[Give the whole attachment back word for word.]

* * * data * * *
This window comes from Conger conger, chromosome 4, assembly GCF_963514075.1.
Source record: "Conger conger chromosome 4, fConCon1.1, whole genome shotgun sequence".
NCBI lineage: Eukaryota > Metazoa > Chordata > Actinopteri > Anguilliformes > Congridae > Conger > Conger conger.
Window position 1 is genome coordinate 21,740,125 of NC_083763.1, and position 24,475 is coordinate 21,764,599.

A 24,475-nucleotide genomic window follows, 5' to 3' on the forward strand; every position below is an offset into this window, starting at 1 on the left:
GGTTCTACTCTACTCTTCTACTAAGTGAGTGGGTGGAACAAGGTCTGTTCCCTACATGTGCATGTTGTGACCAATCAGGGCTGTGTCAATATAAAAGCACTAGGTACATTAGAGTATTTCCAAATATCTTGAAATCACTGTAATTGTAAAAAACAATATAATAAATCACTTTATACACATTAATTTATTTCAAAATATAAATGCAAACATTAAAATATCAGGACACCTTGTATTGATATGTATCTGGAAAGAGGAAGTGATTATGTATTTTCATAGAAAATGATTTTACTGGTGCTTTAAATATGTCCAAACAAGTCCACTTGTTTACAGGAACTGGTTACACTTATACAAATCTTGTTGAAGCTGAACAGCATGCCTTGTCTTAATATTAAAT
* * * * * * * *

This window comes from Conger conger, chromosome 4, assembly GCF_963514075.1.
Source record: "Conger conger chromosome 4, fConCon1.1, whole genome shotgun sequence".
NCBI lineage: Eukaryota > Metazoa > Chordata > Actinopteri > Anguilliformes > Congridae > Conger > Conger conger.
Window position 1 is genome coordinate 21,740,125 of NC_083763.1, and position 24,475 is coordinate 21,764,599.

A 24,475-nucleotide genomic window follows, 5' to 3' on the forward strand; every position below is an offset into this window, starting at 1 on the left:
GGTTCTACTCTACTCTTCTACTAAGTGAGTGGGTGGAACAAGGTCTGTTCCCTACATGTGCATGTTGTGACCAATCAGGGCTGTGTCAATATAAAAGCACTAGGTACATTAGAGTATTTCCAAATATCTTGAAATCACTGTAATTGTAAAAAACAATATAATAAATCACTTTATACACATTAATTTATTTCAAAATATAAATGCAAACATTAAAATATCAGGACACCTTGTATTGATATGTATCTGGAAAGAGGAAGTGATTATGTATTTTCATAGAAAATGATTTTACTGGTGCTTTAAATATGTCCAAACAAGTCCACTTGTTTACAGGAACTGGTTACACTTATACAAATCTTGTTGAAGCTGAACAGCATGCCTTGTCTTAATATTAAAT